Favorite Things: for Homeschool Parents
There are so many different ways to homeschool and nurture human beings! We have made many changes over the years as our kids and their needs have grown. These are some of my favorite homeschool resources that have stood the test of time for us.
Literature Book List for Grades K-5
These are some of my favorite books! I’ve compiled this list over the years and still use it to make sure my kids are reading good literature each week.
Notebooking PagesNotebooking is a great way to explore a variety of topics as a family, with multiple ages, allowing each child to narrate and then draw or write what they learned. My kids have created beautiful and practical notebooks that they are proud to share. I love this website and its resources!
Classical ConversationsWe have been part of Classical Conversations communities since our oldest was 4 and it has been a fun, enriching experience for all of us (myself included). It’s a weekly academic homeschool group, with classes from age 4 through high school, that is available nationwide.
Math-U-SeeWhile we use Saxon Math for 2 of our kids, I want to mention Math-U-See as a great curriculum for kids who need help visualizing math concepts, are slower learners, have dyslexia, or just need a hands-on, visual approach. This program has done wonders for us.
Barton ReadingI can’t say enough about this complete phonics, spelling and grammar program for children with dyslexia or difficulty learning to read. It is incredibly systematic and slow but it really works. There are also certified Barton tutors around the country, but this can be a very expensive option. I chose to learn the method myself.
Honey for a Child’s HeartEspecially when my kids were younger I found so many good books at the library using this resource. It also inspired me to make lists and regular trips to the library when I did not feel up to it! Over time I’ve become more familiar with the titles and use the actual book very little. But I highly recommend it for parents and homeschoolers.
Apologia Worldview SeriesWe have very slowly been going through this Bible and worldview curriculum that has three volumes, about God, our identity, and our purpose in the world. It’s slow going because I am using it with all 3 girls even though it’s most appropriate for my oldest daughter’s age. They really enjoy the stories that illustrate the concepts. I just read whatever amount seems appropriate each day. For the second book in the series I also ordered the coordinating coloring books, which have been a big hit.
Homeschooling with Dyslexia
Great website resource for homeschooling children with dyslexia.
Yearly Motivation ChartsEach year we create some way to mark the days of our school year. It has varied depending on the ages of my kids. One year I created a big posterboard tree with velcro apples that we could add and remove as we completed subjects. But I have also recognized the need for the kids to see time passing. Since we don’t have many of the typical school activities that indicate where we are in the school year (and in Hawaii we don’t have seasons to speak of), allowing them to mark time gives them a sense of accomplishment and going somewhere.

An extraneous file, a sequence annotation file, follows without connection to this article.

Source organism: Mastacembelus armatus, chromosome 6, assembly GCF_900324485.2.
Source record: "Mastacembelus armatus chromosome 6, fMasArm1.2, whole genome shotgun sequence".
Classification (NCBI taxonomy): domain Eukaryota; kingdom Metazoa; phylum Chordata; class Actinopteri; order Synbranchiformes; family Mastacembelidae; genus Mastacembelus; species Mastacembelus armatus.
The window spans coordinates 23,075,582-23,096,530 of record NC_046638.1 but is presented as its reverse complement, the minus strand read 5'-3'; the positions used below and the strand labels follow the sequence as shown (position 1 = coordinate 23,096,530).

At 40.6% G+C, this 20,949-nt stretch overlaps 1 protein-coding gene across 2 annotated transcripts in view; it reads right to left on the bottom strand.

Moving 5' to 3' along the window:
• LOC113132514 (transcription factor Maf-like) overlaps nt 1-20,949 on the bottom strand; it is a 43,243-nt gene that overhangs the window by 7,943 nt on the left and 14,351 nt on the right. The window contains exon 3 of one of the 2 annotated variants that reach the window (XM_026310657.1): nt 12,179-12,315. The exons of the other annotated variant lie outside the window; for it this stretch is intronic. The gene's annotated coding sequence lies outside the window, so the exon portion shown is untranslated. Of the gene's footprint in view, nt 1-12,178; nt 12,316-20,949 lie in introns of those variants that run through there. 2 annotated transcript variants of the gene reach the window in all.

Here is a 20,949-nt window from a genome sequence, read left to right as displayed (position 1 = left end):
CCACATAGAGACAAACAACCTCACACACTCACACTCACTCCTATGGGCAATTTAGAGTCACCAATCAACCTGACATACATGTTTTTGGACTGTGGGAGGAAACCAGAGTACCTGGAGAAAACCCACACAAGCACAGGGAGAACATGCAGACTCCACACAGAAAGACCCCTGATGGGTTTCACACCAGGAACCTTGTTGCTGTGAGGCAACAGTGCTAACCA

Our favorite charts were homemade, quarter poster size. We drew a path for each kid, like a winding road with circles along the path representing each school day. Then the kids put a sticker on a circle when they completed their schoolwork for the day. It also gave them motivation to finish their work for the day and a way for me to check in with the more independent learners. Once their work was done and I had seen it, they got their sticker. The kids loved these charts because they personalized them and because ….stickers. I don’t date the circles in advance because then when we get off schedule we can catch up without any pressure. But once we put a sticker on the chart to show a completed date, I date it, so I have record of our school days. The chart gives us a good visual of how far along we are in our school year with just a glance. We also marked every 30 days as a special day. One child gets to draw a slip of paper out of a bag and the following day we get to do whatever was on the paper – popcorn and movie, field trip of their choosing, lunch outing, or even a free day. They love the anticipation and it gives us all a needed break.
We have had Time Timers in multiple sizes and also use the Time Timer app on an iPad. These are wonderful tools for motivating a child to finish up a lesson, provide a timeframe for when the next activity will happen, time outdoor breaks between subjects, and many other possibilities. The best part about them is they are visual, especially helpful for kids who struggle with a sense of numbers or passing time. Our autism (ABA) therapist also recommends the small plastic hourglasses in 3 and 5 minute increments, but that might be too distracting for some kiddos.